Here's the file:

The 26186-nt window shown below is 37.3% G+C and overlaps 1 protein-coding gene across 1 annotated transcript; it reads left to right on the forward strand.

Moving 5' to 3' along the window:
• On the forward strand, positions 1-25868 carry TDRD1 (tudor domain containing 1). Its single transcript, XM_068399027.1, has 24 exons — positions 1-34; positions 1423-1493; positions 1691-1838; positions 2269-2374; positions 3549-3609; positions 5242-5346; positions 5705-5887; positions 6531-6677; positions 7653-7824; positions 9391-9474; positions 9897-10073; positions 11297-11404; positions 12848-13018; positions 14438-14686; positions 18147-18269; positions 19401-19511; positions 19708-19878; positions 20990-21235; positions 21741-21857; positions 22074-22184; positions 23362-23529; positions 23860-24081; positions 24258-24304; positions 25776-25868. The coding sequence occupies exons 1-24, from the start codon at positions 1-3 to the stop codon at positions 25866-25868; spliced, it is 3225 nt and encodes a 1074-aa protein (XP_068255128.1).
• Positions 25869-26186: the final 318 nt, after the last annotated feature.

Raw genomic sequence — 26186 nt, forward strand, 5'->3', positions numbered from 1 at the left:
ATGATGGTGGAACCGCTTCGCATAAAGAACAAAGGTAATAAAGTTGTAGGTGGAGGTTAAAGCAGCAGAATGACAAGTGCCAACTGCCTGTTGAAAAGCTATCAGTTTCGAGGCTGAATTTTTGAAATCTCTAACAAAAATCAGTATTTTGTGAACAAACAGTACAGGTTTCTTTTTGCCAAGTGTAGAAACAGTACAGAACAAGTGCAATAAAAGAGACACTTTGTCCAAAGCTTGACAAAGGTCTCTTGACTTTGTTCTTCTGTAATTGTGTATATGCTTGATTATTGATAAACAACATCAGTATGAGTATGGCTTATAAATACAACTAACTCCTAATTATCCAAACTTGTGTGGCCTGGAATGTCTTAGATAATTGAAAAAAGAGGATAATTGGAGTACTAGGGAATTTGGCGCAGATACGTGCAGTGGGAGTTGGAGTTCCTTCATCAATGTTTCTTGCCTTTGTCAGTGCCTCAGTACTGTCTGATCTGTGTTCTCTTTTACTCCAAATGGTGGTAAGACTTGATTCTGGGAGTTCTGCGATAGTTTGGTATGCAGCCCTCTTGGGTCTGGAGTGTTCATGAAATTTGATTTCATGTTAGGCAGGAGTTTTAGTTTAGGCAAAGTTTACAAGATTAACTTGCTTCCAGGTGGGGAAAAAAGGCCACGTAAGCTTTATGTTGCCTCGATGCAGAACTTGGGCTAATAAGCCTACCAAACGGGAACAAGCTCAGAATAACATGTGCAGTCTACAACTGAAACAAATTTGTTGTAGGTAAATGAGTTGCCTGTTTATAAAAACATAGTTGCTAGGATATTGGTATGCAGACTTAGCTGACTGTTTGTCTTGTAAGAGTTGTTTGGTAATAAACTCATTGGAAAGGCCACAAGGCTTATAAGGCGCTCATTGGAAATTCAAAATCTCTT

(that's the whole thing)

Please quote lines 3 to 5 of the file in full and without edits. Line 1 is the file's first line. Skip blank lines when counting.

• On the forward strand, positions 1-25868 carry TDRD1 (tudor domain containing 1). Its single transcript, XM_068399027.1, has 24 exons — positions 1-34; positions 1423-1493; positions 1691-1838; positions 2269-2374; positions 3549-3609; positions 5242-5346; positions 5705-5887; positions 6531-6677; positions 7653-7824; positions 9391-9474; positions 9897-10073; positions 11297-11404; positions 12848-13018; positions 14438-14686; positions 18147-18269; positions 19401-19511; positions 19708-19878; positions 20990-21235; positions 21741-21857; positions 22074-22184; positions 23362-23529; positions 23860-24081; positions 24258-24304; positions 25776-25868. The coding sequence occupies exons 1-24, from the start codon at positions 1-3 to the stop codon at positions 25866-25868; spliced, it is 3225 nt and encodes a 1074-aa protein (XP_068255128.1).
• Positions 25869-26186: the final 318 nt, after the last annotated feature.

Raw genomic sequence — 26186 nt, forward strand, 5'->3', positions numbered from 1 at the left: